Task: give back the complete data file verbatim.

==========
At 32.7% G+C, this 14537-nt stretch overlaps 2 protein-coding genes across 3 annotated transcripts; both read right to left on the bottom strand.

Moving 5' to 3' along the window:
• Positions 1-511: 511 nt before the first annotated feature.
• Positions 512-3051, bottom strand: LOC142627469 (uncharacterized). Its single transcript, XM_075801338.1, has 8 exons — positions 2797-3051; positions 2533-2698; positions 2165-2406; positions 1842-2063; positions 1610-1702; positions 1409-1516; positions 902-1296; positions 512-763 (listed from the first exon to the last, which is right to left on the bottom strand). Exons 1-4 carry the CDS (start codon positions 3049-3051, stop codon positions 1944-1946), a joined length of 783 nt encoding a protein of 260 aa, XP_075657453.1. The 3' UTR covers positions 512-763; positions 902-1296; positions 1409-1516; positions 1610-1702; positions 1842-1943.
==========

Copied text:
At 32.7% G+C, this 14537-nt stretch overlaps 2 protein-coding genes across 3 annotated transcripts; both read right to left on the bottom strand.

Moving 5' to 3' along the window:
• Positions 1-511: 511 nt before the first annotated feature.
• Positions 512-3051, bottom strand: LOC142627469 (uncharacterized). Its single transcript, XM_075801338.1, has 8 exons — positions 2797-3051; positions 2533-2698; positions 2165-2406; positions 1842-2063; positions 1610-1702; positions 1409-1516; positions 902-1296; positions 512-763 (listed from the first exon to the last, which is right to left on the bottom strand). Exons 1-4 carry the CDS (start codon positions 3049-3051, stop codon positions 1944-1946), a joined length of 783 nt encoding a protein of 260 aa, XP_075657453.1. The 3' UTR covers positions 512-763; positions 902-1296; positions 1409-1516; positions 1610-1702; positions 1842-1943.